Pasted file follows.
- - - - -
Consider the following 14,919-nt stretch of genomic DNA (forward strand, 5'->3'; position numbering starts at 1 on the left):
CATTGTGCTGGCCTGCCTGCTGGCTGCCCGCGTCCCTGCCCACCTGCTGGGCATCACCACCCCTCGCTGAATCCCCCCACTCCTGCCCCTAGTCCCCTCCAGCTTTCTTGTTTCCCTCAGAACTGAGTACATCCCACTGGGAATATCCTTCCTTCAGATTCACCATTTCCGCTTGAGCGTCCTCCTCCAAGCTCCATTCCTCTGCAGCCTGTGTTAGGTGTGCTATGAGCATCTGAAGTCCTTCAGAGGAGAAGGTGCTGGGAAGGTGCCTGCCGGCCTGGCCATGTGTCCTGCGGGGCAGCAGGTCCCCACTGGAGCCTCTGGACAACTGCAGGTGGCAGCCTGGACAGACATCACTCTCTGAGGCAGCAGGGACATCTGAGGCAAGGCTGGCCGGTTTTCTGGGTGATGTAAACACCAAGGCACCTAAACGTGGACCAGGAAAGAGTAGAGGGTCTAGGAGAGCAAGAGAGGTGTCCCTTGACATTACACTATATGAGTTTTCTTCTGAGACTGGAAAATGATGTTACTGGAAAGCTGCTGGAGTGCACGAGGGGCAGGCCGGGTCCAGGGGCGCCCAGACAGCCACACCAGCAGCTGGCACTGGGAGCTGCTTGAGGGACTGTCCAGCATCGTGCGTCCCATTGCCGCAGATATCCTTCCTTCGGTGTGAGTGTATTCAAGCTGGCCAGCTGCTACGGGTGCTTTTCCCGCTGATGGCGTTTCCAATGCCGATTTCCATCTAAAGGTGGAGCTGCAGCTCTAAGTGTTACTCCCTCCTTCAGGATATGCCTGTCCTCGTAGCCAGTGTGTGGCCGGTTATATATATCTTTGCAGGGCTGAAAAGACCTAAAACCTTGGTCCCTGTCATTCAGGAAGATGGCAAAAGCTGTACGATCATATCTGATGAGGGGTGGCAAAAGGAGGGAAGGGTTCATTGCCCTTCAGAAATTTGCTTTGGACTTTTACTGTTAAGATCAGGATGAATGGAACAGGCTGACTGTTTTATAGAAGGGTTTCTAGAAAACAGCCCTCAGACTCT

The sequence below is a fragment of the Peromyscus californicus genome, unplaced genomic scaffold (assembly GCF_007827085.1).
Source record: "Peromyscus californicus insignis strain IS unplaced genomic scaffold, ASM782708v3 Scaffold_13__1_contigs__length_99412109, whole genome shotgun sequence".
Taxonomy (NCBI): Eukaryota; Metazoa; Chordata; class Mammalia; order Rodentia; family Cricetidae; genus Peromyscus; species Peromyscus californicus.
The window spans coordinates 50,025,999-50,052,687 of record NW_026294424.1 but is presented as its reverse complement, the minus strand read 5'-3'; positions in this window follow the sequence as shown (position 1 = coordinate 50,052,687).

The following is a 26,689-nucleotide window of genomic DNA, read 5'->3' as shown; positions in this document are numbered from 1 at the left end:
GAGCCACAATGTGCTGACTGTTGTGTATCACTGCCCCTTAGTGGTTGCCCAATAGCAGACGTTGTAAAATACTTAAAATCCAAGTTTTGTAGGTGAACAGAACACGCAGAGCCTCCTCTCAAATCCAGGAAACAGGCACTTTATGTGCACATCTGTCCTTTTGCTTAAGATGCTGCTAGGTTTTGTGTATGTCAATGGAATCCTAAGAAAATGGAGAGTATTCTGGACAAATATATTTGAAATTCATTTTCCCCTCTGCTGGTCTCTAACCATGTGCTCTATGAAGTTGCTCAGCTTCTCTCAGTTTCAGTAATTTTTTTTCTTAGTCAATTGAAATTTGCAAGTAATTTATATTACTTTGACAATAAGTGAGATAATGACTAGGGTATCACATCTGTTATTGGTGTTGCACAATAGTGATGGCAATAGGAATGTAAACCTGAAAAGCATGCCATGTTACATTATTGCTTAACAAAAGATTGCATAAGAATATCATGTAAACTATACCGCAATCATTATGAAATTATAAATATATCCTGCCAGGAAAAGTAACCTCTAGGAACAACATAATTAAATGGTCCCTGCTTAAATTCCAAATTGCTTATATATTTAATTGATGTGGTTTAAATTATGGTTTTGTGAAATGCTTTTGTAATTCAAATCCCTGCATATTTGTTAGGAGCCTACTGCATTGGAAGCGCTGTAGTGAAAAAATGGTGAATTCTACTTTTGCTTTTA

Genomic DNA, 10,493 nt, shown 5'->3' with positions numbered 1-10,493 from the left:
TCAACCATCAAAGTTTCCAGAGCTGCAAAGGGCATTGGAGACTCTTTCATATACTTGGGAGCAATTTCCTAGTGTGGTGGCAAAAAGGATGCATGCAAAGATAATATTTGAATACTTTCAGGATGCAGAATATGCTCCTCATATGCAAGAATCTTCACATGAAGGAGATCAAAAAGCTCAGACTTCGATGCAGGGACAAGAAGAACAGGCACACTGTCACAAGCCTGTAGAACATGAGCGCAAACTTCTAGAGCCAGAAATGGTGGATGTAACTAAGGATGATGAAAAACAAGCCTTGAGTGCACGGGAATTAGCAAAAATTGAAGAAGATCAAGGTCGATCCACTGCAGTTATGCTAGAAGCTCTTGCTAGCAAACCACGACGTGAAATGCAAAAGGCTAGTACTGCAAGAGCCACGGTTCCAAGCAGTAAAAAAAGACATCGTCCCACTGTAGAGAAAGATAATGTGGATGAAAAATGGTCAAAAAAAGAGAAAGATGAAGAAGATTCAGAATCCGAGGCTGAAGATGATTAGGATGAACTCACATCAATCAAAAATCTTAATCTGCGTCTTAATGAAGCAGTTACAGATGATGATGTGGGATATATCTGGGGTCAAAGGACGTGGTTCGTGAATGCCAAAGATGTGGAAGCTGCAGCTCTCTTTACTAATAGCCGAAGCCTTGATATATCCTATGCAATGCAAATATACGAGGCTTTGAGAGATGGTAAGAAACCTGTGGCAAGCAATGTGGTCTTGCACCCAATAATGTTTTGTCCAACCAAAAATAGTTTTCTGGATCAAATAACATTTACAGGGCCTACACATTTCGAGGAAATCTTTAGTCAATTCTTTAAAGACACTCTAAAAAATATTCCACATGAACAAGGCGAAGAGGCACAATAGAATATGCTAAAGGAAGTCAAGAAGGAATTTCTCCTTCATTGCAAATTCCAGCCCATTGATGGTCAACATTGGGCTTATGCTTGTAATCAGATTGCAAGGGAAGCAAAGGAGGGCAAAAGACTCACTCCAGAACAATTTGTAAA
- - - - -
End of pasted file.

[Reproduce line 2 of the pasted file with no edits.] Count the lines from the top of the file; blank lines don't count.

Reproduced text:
CATTGTGCTGGCCTGCCTGCTGGCTGCCCGCGTCCCTGCCCACCTGCTGGGCATCACCACCCCTCGCTGAATCCCCCCACTCCTGCCCCTAGTCCCCTCCAGCTTTCTTGTTTCCCTCAGAACTGAGTACATCCCACTGGGAATATCCTTCCTTCAGATTCACCATTTCCGCTTGAGCGTCCTCCTCCAAGCTCCATTCCTCTGCAGCCTGTGTTAGGTGTGCTATGAGCATCTGAAGTCCTTCAGAGGAGAAGGTGCTGGGAAGGTGCCTGCCGGCCTGGCCATGTGTCCTGCGGGGCAGCAGGTCCCCACTGGAGCCTCTGGACAACTGCAGGTGGCAGCCTGGACAGACATCACTCTCTGAGGCAGCAGGGACATCTGAGGCAAGGCTGGCCGGTTTTCTGGGTGATGTAAACACCAAGGCACCTAAACGTGGACCAGGAAAGAGTAGAGGGTCTAGGAGAGCAAGAGAGGTGTCCCTTGACATTACACTATATGAGTTTTCTTCTGAGACTGGAAAATGATGTTACTGGAAAGCTGCTGGAGTGCACGAGGGGCAGGCCGGGTCCAGGGGCGCCCAGACAGCCACACCAGCAGCTGGCACTGGGAGCTGCTTGAGGGACTGTCCAGCATCGTGCGTCCCATTGCCGCAGATATCCTTCCTTCGGTGTGAGTGTATTCAAGCTGGCCAGCTGCTACGGGTGCTTTTCCCGCTGATGGCGTTTCCAATGCCGATTTCCATCTAAAGGTGGAGCTGCAGCTCTAAGTGTTACTCCCTCCTTCAGGATATGCCTGTCCTCGTAGCCAGTGTGTGGCCGGTTATATATATCTTTGCAGGGCTGAAAAGACCTAAAACCTTGGTCCCTGTCATTCAGGAAGATGGCAAAAGCTGTACGATCATATCTGATGAGGGGTGGCAAAAGGAGGGAAGGGTTCATTGCCCTTCAGAAATTTGCTTTGGACTTTTACTGTTAAGATCAGGATGAATGGAACAGGCTGACTGTTTTATAGAAGGGTTTCTAGAAAACAGCCCTCAGACTCT